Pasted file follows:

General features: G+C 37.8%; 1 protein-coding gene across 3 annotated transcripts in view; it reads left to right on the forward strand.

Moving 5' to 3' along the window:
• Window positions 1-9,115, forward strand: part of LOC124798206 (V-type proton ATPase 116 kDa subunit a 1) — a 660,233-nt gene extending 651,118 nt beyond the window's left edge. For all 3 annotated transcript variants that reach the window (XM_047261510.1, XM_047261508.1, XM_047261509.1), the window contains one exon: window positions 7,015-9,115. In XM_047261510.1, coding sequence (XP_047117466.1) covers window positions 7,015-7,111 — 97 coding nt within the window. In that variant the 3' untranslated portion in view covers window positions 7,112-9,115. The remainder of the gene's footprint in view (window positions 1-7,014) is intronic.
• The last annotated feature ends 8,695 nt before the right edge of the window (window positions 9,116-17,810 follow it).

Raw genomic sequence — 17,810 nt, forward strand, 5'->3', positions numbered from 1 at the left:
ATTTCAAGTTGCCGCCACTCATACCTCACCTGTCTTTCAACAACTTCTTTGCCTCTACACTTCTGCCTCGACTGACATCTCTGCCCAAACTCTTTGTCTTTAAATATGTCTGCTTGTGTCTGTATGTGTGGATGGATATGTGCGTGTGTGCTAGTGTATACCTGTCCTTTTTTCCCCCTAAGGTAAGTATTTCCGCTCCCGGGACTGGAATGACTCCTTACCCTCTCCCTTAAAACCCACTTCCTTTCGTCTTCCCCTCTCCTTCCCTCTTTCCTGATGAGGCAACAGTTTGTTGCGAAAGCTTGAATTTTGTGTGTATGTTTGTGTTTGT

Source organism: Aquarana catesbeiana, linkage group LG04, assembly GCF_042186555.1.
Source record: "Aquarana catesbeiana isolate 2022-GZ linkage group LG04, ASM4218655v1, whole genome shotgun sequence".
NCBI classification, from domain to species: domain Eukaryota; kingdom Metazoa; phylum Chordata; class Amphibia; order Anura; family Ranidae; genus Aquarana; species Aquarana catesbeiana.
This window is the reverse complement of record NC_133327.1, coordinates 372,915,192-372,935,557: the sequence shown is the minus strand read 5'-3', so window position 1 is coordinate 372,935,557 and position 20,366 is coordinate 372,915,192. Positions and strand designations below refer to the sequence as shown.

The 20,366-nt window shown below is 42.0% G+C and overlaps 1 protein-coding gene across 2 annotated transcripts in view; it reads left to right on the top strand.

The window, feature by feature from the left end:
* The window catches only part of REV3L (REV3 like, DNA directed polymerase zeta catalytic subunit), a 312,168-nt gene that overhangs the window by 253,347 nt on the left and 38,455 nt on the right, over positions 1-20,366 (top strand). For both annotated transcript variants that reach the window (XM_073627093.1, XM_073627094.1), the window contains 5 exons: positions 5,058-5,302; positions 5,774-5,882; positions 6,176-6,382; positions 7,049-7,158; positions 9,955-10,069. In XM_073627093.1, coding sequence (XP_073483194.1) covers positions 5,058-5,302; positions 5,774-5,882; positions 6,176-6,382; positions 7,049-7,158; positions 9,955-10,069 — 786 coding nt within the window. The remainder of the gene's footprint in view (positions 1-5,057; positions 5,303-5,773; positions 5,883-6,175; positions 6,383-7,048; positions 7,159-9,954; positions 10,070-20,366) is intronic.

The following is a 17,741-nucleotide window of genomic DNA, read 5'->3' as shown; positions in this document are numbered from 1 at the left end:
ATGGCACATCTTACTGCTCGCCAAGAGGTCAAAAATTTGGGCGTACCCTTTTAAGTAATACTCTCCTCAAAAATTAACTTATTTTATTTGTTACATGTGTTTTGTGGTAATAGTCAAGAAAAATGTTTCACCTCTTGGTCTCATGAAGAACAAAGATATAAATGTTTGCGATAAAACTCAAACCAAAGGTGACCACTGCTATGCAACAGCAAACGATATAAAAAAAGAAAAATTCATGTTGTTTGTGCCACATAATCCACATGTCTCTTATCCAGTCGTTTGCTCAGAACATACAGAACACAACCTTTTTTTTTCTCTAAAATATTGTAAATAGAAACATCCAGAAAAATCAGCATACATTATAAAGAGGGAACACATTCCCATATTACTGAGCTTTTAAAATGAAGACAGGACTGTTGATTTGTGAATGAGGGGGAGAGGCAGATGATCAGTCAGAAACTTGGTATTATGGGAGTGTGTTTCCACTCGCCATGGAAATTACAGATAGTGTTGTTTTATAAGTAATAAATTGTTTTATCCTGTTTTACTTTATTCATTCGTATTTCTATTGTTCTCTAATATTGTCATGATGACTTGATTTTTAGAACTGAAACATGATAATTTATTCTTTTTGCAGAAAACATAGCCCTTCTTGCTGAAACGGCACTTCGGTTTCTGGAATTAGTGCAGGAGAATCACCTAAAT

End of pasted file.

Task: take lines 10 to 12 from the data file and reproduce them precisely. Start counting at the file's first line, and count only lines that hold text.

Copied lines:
This window is the reverse complement of record NC_133327.1, coordinates 372,915,192-372,935,557: the sequence shown is the minus strand read 5'-3', so window position 1 is coordinate 372,935,557 and position 20,366 is coordinate 372,915,192. Positions and strand designations below refer to the sequence as shown.

The 20,366-nt window shown below is 42.0% G+C and overlaps 1 protein-coding gene across 2 annotated transcripts in view; it reads left to right on the top strand.

The window, feature by feature from the left end: